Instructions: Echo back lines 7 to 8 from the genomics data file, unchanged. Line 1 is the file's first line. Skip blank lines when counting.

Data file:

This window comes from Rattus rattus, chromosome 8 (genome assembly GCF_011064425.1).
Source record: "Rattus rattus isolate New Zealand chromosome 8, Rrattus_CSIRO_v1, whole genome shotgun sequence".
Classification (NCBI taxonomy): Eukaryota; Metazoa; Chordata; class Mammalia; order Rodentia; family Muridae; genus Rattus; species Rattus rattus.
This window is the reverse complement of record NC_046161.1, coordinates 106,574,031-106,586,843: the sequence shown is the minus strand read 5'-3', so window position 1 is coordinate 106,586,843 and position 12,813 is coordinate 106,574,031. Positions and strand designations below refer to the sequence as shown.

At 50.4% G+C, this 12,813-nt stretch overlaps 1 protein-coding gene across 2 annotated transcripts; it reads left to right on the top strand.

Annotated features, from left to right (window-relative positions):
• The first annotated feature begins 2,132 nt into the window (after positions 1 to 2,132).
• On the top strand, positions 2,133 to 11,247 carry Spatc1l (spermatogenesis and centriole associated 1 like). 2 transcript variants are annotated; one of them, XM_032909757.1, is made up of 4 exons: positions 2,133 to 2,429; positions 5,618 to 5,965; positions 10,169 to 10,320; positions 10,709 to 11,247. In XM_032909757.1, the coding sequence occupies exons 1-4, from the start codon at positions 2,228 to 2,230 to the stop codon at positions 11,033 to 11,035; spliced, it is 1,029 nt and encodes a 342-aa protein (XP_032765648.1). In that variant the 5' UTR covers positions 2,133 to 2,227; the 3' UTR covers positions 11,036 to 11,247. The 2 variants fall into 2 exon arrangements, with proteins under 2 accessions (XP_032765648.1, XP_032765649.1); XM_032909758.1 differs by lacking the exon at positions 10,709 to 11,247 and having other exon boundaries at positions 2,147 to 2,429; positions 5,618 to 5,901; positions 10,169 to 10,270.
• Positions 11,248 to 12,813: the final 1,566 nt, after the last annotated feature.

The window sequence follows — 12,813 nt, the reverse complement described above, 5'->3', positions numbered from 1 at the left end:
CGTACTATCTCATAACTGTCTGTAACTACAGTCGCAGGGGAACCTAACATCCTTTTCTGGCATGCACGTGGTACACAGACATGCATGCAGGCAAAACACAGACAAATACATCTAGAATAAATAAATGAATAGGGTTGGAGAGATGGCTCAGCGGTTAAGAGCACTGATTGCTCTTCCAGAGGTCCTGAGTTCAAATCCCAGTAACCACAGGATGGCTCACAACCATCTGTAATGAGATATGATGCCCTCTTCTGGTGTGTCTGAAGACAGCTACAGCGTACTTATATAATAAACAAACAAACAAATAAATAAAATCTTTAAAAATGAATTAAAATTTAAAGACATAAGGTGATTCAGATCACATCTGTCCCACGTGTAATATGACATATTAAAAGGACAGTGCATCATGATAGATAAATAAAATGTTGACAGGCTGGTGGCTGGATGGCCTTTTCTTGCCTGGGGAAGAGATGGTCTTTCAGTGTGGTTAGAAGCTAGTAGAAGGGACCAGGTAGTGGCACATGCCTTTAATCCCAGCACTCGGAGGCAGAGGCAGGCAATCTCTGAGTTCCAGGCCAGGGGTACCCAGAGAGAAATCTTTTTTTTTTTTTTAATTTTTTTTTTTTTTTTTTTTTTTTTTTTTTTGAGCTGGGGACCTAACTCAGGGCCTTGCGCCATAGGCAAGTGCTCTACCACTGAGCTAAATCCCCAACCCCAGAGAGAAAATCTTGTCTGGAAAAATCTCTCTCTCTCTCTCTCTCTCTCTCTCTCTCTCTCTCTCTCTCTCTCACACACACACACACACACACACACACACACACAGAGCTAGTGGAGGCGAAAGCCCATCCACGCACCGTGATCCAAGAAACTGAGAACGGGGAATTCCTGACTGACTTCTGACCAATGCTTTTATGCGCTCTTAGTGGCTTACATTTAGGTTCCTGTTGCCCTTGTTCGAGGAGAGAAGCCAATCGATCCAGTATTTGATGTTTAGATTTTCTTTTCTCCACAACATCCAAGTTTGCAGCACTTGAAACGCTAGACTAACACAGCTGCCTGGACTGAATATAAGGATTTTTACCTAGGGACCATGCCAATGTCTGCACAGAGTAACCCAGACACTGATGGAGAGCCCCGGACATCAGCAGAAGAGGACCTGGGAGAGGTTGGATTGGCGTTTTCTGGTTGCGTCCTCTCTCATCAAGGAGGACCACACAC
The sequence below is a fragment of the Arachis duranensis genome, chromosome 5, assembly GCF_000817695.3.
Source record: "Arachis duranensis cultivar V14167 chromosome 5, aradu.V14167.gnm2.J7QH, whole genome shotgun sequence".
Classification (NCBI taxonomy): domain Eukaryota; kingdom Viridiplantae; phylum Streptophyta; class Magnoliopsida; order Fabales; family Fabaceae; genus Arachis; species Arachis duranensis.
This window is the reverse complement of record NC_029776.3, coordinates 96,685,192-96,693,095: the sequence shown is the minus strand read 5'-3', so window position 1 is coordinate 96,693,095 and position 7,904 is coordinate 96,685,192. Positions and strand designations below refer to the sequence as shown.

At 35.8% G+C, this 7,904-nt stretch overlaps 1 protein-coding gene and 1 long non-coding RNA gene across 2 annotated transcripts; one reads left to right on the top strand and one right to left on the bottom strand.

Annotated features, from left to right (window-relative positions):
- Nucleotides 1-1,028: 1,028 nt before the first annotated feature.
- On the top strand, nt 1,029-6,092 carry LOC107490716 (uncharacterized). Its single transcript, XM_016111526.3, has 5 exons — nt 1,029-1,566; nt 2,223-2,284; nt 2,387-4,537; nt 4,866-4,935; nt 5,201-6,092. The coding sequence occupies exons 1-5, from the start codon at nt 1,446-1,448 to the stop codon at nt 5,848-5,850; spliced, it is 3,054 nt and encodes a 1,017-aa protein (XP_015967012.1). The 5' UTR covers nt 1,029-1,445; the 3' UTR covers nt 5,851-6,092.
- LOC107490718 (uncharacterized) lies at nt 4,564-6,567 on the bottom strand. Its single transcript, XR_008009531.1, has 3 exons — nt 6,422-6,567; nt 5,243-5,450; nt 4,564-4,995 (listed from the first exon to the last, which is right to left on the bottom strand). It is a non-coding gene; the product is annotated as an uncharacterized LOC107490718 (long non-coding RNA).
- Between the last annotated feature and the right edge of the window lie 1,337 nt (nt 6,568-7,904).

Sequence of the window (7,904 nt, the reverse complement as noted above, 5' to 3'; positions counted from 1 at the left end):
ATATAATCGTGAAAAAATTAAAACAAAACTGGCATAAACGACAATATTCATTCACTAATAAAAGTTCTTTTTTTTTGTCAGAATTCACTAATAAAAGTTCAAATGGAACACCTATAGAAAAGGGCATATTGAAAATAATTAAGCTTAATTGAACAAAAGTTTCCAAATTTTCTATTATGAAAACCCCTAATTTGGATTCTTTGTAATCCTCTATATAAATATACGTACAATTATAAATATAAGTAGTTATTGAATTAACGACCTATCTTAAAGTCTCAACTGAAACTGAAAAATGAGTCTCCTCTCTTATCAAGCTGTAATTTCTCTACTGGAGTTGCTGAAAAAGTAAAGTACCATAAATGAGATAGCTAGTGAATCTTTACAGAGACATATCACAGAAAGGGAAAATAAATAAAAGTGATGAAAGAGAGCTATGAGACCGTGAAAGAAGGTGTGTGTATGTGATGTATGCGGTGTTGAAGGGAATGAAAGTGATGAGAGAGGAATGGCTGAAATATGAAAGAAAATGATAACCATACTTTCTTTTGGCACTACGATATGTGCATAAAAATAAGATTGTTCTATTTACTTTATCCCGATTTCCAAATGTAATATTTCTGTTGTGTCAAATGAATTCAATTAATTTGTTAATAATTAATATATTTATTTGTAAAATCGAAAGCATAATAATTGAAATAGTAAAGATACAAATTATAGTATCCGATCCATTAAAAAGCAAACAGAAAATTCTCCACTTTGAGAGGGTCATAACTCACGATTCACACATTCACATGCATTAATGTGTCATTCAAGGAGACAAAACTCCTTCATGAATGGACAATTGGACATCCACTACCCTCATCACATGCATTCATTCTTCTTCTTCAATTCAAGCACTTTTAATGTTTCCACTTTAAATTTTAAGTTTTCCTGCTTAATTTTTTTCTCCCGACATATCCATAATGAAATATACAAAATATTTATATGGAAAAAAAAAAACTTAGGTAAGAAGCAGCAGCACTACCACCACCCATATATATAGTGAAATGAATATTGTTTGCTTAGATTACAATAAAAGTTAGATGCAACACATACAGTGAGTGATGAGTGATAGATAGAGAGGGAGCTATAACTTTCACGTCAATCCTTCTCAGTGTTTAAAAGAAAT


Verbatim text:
• The first annotated feature begins 2,132 nt into the window (after positions 1 to 2,132).
• On the top strand, positions 2,133 to 11,247 carry Spatc1l (spermatogenesis and centriole associated 1 like). 2 transcript variants are annotated; one of them, XM_032909757.1, is made up of 4 exons: positions 2,133 to 2,429; positions 5,618 to 5,965; positions 10,169 to 10,320; positions 10,709 to 11,247. In XM_032909757.1, the coding sequence occupies exons 1-4, from the start codon at positions 2,228 to 2,230 to the stop codon at positions 11,033 to 11,035; spliced, it is 1,029 nt and encodes a 342-aa protein (XP_032765648.1). In that variant the 5' UTR covers positions 2,133 to 2,227; the 3' UTR covers positions 11,036 to 11,247. The 2 variants fall into 2 exon arrangements, with proteins under 2 accessions (XP_032765648.1, XP_032765649.1); XM_032909758.1 differs by lacking the exon at positions 10,709 to 11,247 and having other exon boundaries at positions 2,147 to 2,429; positions 5,618 to 5,901; positions 10,169 to 10,270.